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576Grotesque irony about Gaza

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  • CHAN Beng Seng
    Jan 3, 2009
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      WHY BOMBING ASHKELON IS THE MOST TRAGIC IRONY

      By Robert Fisk

      (Robert Fisk is one of the most respected Middle East journalists, has
      a PhD in political science, speaks Arabic, and has lived and traveled
      widely in the region.)

      30 December 2008

      How easy it is to snap off the history of the Palestinians, to delete
      the narrative of their tragedy, to avoid a grotesque irony about Gaza
      which ? in any other conflict ? journalists would be writing about in
      their first reports: that the original, legal owners of the Israeli
      land on which Hamas rockets are detonating live in Gaza.

      That is why Gaza exists: because the Palestinians who lived in
      Ashkelon and the fields around it ? Askalaan in Arabic ? were
      dispossessed from their lands in 1948 when Israel was created and
      ended up on the beaches of Gaza. They ? or their children and
      grandchildren and great-grandchildren ? are among the one and a half
      million Palestinian refugees crammed into the cesspool of Gaza, 80 per
      cent of whose families once lived in what is now Israel. This,
      historically, is the real story: most of the people of Gaza don't come
      from Gaza.

      But watching the news shows, you'd think that history began yesterday,
      that a bunch of bearded anti-Semitic Islamist lunatics suddenly popped
      up in the slums of Gaza ? a rubbish dump of destitute people of no
      origin ? and began firing missiles into peace-loving, democratic
      Israel, only to meet with the righteous vengeance of the Israeli air
      force. The fact that the five sisters killed in Jabalya camp had
      grandparents who came from the very land whose more recent owners have
      now bombed them to death simply does not appear in the story.

      Both Yitzhak Rabin and Shimon Peres said back in the 1990s that they
      wished Gaza would just go away, drop into the sea, and you can see
      why. The existence of Gaza is a permanent reminder of those hundreds
      of thousands of Palestinians who lost their homes to Israel, who fled
      or were driven out through fear or Israeli ethnic cleansing 60 years
      ago, when tidal waves of refugees had washed over Europe in the
      aftermath of the Second World War and when a bunch of Arabs kicked out
      of their property didn't worry the world.

      Well, the world should worry now. Crammed into the most overpopulated
      few square miles in the whole world are a dispossessed people who have
      been living in refuse and sewage and, for the past six months, in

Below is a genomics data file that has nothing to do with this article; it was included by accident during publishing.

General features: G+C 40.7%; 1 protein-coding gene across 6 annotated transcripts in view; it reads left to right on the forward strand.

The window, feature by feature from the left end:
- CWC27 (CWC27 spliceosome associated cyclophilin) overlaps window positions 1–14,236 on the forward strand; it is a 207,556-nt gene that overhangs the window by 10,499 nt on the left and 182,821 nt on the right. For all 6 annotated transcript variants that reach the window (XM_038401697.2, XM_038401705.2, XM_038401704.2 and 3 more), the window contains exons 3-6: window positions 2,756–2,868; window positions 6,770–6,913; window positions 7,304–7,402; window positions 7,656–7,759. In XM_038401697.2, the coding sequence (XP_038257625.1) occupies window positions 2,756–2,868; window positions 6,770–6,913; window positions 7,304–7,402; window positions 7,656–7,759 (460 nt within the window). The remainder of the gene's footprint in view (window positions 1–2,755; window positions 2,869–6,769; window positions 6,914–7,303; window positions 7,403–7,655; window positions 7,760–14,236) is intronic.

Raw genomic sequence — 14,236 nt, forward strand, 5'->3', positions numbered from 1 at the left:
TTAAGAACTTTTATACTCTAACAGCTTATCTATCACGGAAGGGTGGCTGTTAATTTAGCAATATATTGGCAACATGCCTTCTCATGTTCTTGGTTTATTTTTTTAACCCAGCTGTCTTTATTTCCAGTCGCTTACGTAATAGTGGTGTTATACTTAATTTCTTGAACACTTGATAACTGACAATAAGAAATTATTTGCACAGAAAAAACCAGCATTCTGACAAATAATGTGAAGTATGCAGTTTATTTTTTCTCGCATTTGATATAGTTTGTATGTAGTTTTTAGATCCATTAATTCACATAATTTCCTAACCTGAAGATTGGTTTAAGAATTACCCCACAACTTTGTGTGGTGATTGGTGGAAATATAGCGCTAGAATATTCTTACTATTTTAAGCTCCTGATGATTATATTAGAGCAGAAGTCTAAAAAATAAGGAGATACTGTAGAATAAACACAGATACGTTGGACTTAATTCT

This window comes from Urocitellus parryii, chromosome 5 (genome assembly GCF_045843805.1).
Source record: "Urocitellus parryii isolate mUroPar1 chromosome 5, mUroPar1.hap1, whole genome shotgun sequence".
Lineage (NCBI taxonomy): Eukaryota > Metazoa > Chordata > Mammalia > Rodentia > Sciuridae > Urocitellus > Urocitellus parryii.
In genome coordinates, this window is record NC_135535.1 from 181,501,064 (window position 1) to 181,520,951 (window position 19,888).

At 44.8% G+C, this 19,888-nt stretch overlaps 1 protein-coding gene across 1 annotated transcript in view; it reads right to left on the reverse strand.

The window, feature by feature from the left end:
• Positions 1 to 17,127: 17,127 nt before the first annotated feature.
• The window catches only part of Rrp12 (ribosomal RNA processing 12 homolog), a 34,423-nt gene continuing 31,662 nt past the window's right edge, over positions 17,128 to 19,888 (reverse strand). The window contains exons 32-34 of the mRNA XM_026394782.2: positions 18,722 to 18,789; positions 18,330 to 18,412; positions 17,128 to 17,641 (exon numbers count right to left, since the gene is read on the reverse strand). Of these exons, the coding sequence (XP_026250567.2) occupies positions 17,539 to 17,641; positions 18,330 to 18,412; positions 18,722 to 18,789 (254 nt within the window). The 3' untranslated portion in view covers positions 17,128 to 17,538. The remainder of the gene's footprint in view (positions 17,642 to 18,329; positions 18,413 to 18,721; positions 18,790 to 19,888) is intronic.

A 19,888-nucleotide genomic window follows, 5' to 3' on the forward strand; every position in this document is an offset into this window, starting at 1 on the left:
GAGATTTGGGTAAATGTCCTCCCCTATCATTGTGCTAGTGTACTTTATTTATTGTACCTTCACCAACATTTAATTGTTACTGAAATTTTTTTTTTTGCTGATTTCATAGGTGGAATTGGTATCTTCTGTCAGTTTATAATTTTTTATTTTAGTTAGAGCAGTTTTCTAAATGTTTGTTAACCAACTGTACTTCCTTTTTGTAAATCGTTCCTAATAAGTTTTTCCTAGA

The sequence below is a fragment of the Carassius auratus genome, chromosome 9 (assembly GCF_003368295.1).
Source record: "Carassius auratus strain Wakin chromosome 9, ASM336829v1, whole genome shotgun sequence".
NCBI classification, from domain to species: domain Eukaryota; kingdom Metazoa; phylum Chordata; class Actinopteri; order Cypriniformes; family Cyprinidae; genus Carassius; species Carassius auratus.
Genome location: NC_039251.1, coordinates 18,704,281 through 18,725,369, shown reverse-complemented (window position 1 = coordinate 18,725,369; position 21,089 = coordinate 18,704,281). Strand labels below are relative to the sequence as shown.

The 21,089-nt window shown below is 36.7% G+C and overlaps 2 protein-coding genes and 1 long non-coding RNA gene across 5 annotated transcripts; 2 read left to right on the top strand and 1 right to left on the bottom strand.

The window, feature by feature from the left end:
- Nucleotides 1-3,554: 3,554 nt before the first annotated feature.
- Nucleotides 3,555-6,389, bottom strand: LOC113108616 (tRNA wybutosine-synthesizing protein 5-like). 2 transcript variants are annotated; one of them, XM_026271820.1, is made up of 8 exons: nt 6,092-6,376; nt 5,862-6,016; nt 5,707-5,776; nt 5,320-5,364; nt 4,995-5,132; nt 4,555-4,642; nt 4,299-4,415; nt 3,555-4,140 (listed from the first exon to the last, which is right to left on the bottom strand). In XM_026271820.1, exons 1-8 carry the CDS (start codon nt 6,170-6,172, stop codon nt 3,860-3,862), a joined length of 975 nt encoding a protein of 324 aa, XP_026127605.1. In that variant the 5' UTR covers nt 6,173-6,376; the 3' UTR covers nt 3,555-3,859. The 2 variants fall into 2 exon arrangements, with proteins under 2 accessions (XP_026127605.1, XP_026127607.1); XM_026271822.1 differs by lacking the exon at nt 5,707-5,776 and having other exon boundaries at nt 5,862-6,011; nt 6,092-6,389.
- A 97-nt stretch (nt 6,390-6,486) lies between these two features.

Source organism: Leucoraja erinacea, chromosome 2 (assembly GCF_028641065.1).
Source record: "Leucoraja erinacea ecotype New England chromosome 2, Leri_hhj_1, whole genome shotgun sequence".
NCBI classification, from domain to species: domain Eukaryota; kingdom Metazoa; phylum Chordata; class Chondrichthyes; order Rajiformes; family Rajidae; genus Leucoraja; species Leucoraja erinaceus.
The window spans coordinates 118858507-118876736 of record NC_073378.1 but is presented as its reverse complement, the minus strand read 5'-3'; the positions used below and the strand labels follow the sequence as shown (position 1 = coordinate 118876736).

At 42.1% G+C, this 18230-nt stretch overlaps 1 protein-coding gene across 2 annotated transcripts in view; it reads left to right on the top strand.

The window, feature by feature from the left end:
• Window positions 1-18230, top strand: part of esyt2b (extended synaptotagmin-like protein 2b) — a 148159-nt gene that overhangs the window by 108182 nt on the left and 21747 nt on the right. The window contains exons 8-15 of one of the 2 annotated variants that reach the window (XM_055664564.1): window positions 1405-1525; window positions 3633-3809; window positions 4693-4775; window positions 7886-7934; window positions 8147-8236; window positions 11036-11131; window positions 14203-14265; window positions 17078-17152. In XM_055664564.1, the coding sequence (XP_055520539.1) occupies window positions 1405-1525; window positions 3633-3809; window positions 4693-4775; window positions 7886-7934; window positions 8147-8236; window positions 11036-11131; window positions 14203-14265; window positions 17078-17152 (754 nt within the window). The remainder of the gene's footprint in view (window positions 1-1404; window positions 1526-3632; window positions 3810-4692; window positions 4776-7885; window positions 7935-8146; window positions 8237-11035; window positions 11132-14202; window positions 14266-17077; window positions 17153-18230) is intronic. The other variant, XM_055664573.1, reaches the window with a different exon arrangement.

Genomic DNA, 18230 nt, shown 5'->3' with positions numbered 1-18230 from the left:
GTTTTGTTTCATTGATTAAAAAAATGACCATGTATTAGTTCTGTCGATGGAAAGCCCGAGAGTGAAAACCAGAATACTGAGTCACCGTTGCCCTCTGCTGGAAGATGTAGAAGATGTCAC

hunger and darkness, and who have been sanctioned by us, the West.
      Gaza was always an insurrectionary place. It took two years for Ariel
      Sharon's bloody "pacification", starting in 1971, to be completed, and
      Gaza is not going to be tamed now.

      Alas for the Palestinians, their most powerful political voice ? I'm
      talking about the late Edward Said, not the corrupt Yassir Arafat (and
      how the Israelis must miss him now) ? is silent and their predicament
      largely unexplained by their deplorable, foolish spokesmen. "It's the
      most terrifying place I've ever been in," Said once said of Gaza.
      "It's a horrifyingly sad place because of the desperation and misery
      of the way people live. I was unprepared for camps that are much worse
      than anything I saw in South Africa."

      Of course, it was left to Israeli Foreign Minister Tzipi Livni to
      admit that "sometimes also civilians pay the price," an argument she
      would not make, of course, if the fatality statistics were reversed.
      Indeed, it was instructive yesterday to hear a member of the American
      Enterprise Institute ? faithfully parroting Israel's arguments ?
      defending the outrageous Palestinian death toll by saying that it was
      "pointless to play the numbers game". Yet if more than 300 Israelis
      had been killed ? against two dead Palestinians ? be sure that the
      "numbers game" and the disproportionate violence would be all too
      relevant. The simple fact is that Palestinian deaths matter far less
      than Israeli deaths. True, we know that 180 of the dead were Hamas
      members. But what of the rest? If the UN's conservative figure of 57
      civilian fatalities is correct, the death toll is still a disgrace.

      To find both the US and Britain failing to condemn the Israeli
      onslaught while blaming Hamas is not surprising. US Middle East policy
      and Israeli policy are now indistinguishable and Gordon Brown is
      following the same dog-like devotion to the Bush administration as his
      predecessor.

      As usual, the Arab satraps ? largely paid and armed by the West ? are
      silent, preposterously calling for an Arab summit on the crisis which
      will (if it even takes place), appoint an "action committee" to draw
      up a report which will never be written. For that is the way with the
      Arab world and its corrupt rulers. As for Hamas, they will, of course,
      enjoy the discomfiture of the Arab potentates while cynically waiting
      for Israel to talk to them. Which they will. Indeed, within a few
      months, we'll be hearing that Israel and Hamas have been having
      "secret talks" ? just as we once did about Israel and the even more
      corrupt PLO. But by then, the dead will be long buried and we will be
      facing the next crisis since the last crisis.


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